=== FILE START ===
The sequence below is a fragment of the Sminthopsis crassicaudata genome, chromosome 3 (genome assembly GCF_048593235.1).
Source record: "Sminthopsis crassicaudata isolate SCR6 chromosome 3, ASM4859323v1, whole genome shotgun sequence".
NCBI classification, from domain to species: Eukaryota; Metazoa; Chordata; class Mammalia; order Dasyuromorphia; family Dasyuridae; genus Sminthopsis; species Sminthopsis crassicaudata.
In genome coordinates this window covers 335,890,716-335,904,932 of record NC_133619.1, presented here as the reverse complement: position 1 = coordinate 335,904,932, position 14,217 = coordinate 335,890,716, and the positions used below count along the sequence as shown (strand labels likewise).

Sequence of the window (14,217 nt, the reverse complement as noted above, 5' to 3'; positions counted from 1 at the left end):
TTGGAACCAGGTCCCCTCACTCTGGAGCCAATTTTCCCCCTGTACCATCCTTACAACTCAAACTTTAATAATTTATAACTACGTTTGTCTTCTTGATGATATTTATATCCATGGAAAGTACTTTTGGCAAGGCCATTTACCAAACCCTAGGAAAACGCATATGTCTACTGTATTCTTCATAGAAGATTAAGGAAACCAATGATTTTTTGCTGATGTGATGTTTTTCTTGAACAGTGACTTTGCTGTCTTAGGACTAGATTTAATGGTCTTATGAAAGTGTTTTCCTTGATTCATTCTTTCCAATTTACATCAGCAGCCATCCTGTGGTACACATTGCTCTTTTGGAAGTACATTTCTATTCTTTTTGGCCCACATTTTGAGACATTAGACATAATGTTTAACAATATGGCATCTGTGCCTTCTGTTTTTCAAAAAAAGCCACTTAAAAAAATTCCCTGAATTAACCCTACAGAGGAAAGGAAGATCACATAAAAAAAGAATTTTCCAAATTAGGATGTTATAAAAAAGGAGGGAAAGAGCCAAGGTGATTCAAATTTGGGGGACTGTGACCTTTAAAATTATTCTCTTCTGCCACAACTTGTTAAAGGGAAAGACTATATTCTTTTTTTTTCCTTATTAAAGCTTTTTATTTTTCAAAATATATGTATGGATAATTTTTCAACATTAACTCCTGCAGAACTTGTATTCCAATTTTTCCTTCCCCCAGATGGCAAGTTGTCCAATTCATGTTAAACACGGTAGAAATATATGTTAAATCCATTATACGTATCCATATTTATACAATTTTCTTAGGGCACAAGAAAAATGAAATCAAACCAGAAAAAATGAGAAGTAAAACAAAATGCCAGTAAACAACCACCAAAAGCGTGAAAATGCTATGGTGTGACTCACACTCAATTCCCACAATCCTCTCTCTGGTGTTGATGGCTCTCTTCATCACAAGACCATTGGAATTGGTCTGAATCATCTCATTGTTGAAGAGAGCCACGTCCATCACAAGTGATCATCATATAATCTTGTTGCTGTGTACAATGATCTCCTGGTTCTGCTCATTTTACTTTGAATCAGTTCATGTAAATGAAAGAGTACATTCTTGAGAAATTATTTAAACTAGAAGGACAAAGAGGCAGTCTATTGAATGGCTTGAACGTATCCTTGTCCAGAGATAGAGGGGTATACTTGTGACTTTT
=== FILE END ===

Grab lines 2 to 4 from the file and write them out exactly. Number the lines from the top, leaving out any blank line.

Source record: "Sminthopsis crassicaudata isolate SCR6 chromosome 3, ASM4859323v1, whole genome shotgun sequence".
NCBI classification, from domain to species: Eukaryota; Metazoa; Chordata; class Mammalia; order Dasyuromorphia; family Dasyuridae; genus Sminthopsis; species Sminthopsis crassicaudata.
In genome coordinates this window covers 335,890,716-335,904,932 of record NC_133619.1, presented here as the reverse complement: position 1 = coordinate 335,904,932, position 14,217 = coordinate 335,890,716, and the positions used below count along the sequence as shown (strand labels likewise).